June 26, 2020

Bloomberg vs. Morningstar and Where KingsCrowd Fits In

To better understand KingsCrowd and KingsCrowd products, it can be helpful to understand the fintech space, specifically big players. Bloomberg and Morningstar are two of the most familiar and established companies in the financial services space. To better understand where KingsCrowd fits into this industry, it is important to break down these larger services.

 

Investopedia summarizes Bloomberg as “a major global provider of 24-hour financial news and information, including real-time and historic price data, financials data, trading news, and analyst coverage, as well as general news and sports.” Bloomberg is a media conglomerate that, in addition to its primary financial services, offers televised financial news coverage, renewable energy tracking services, an agency broker service, research products for government clients, an investment firm, and OpenFIGI, a ticker symbol mapping device. The latter services are unique to Bloomberg.

 

Morningstar, on the other hand, serves as a more research-oriented investment firm that aggregates and analyzes general market data, as well as data surrounding funds and stocks. Offers include, according to Investopedia, “insights on investment offerings, managed investment products, publicly listed companies, and real-time market data. Its website includes free information on individual funds and stocks.” In addition, “Morningstar also offers investment management services through its investment advisory subsidiary, with more than $200 billion in assets under management.”

 

The Entrepreneur Fund explains, “Both companies have similar client profiles, which encompasses most of the types of institutions found in the financial world, such as individual investors, financial advisors, researchers, traders and asset managers, and retirement plan providers and sponsors. Although few exceptions may apply based on the different services being offered, for all intents and purposes, the client profiles are the same.”

 

Perhaps what most differentiates the two is Morningstar’s rating service. Below is a sample rating from Apple’s stock, which is currently rating 2 out of 5 stars.

The service focuses on stocks and mutual funds and differentiates Morningstar from Bloomberg, which has no such product. Both, however, do provide long-form reports and recommendations regarding investments, as well as major news updates like the Apple headline below…

In addition, MorningStar provides basic analytics, which is separate from the rating.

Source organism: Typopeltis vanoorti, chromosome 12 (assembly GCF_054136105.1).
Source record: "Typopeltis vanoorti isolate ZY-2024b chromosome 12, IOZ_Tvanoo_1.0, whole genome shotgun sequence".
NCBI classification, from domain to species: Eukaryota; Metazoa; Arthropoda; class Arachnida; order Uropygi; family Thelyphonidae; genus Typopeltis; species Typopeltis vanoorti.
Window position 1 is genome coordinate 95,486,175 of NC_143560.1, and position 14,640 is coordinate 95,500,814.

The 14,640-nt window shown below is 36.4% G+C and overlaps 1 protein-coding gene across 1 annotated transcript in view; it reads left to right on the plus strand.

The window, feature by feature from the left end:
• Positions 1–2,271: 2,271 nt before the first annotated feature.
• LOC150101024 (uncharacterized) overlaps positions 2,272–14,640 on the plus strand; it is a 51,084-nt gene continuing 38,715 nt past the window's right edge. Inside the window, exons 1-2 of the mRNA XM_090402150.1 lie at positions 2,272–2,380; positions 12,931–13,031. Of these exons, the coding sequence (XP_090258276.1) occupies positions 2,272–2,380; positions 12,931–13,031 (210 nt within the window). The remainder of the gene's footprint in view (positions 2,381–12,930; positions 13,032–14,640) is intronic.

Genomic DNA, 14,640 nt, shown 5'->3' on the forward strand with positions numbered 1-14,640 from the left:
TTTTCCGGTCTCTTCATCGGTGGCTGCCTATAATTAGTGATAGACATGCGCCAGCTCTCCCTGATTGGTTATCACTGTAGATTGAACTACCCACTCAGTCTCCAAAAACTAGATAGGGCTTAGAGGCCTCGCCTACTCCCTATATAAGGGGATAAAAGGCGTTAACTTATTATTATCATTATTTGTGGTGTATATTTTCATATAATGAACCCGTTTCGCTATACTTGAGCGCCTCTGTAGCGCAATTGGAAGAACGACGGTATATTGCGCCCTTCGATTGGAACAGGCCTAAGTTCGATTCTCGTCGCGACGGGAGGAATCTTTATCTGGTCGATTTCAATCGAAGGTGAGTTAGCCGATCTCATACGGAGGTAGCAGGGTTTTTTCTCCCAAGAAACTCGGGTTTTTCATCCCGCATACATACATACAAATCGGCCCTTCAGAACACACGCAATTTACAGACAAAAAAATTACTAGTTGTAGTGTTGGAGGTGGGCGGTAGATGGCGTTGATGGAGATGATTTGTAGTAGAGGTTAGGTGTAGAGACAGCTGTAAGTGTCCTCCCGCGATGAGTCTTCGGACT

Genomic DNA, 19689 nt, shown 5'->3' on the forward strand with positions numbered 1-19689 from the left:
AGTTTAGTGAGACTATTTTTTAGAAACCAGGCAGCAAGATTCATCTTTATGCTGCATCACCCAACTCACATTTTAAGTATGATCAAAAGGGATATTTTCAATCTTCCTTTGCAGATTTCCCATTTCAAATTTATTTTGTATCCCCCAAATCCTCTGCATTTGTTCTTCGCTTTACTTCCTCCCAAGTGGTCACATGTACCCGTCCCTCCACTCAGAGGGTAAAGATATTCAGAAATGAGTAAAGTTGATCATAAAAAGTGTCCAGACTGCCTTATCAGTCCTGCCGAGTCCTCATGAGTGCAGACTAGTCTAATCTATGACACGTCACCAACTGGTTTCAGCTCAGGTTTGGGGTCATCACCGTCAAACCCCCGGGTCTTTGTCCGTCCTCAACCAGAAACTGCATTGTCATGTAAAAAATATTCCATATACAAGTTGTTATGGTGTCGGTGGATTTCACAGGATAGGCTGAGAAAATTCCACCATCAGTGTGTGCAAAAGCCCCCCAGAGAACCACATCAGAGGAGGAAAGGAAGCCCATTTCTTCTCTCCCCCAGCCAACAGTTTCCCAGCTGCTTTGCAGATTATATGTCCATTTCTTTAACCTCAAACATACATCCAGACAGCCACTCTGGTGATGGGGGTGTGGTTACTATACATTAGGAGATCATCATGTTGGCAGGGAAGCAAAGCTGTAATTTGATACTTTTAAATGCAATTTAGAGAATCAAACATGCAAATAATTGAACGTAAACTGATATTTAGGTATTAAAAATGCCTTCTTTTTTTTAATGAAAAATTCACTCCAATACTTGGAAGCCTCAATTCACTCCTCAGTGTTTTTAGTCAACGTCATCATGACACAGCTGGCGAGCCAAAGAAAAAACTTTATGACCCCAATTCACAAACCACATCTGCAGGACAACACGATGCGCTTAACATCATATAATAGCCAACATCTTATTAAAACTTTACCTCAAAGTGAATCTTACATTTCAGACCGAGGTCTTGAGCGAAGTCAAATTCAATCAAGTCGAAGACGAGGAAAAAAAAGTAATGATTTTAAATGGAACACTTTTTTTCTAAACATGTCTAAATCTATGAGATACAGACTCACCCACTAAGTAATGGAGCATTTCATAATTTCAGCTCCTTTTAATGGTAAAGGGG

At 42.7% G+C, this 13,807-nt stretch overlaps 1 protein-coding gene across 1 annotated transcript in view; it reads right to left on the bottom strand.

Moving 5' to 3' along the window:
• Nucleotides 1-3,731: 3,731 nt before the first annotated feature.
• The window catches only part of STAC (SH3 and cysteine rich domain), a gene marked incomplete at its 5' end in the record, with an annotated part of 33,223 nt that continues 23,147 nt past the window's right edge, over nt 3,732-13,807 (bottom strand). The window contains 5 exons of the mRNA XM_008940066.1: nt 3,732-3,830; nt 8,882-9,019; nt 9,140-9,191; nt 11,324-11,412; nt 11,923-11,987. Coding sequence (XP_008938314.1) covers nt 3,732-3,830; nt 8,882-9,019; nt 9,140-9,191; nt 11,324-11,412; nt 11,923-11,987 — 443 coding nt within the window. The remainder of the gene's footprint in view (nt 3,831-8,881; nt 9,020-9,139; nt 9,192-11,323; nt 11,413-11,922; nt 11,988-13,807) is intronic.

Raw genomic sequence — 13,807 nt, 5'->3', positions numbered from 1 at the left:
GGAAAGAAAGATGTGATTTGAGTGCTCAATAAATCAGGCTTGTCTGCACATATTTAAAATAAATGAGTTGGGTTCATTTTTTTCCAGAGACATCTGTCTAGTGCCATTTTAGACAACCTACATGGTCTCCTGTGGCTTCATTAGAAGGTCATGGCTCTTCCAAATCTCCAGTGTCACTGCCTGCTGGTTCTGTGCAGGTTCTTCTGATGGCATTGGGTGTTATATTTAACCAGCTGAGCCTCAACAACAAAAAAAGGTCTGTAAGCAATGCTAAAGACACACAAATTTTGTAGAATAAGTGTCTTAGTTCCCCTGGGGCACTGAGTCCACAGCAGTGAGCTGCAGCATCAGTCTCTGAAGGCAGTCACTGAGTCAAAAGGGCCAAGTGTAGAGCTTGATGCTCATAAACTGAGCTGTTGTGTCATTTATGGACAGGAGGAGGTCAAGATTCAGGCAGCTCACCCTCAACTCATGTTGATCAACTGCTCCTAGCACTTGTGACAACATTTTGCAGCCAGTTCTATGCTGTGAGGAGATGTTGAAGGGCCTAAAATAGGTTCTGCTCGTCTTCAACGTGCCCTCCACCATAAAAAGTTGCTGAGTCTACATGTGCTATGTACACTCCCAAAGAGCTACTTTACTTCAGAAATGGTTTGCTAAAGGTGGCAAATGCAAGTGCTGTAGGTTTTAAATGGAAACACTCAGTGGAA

Sound familiar?

 

If you are an active user of the KingsCrowd platform these services may ring a bell. In fact, we model much of our product line after popular services, especially those users may already be familiar with. The difference is in the asset class. At KingsCrowd, we aim to be the “Morningstar of the private markets.” We want to be the trusted aggregator and recommendation platform across the private equity ecosystem.

 

In fact, when building our rating system, we took into account systems like that of Morningstar. At KingsCrowd, however, we have honed our rating system to be specific to early-stage startups vs. the public stocks and large funds covered by a company like Morningstar. Our goal is to bring you analytics, research, and ratings in a familiar format for a previously undocumented asset class. 

 

As such, our ratings, analytics, and research reporting are tailored specifically to the crowdfunding space. We include metrics like “raised to date” in addition to the standard metrics familiar to a Morningstar user. This is where we differ from the public market. KingsCrowd analytics includes metrics unique to the space. Our analysts spend time aggregating and analyzing large amounts of data on each company raising, as well as its ecosystem to bring you the best dashboard for private market analytics. In doing so, we hope to optimize user experience by creating a system that is both familiar and intuitive. 


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About: Olivia strobl

Olivia comes to KingsCrowd with a background in venture capital and technology. She spent time at Glasswing Ventures, an AI-focused venture fund in Boston, before joining the KingsCrowd team. There she helped develop machine learning algorithms for the opportunity qualification of preseed and seed-stage startup companies. Prior to her time at Glasswing, Olivia worked in a lab studying the neural correlates of attention. She holds a degree in Neuroscience from Wellesley College.

View Olivia strobl's articles

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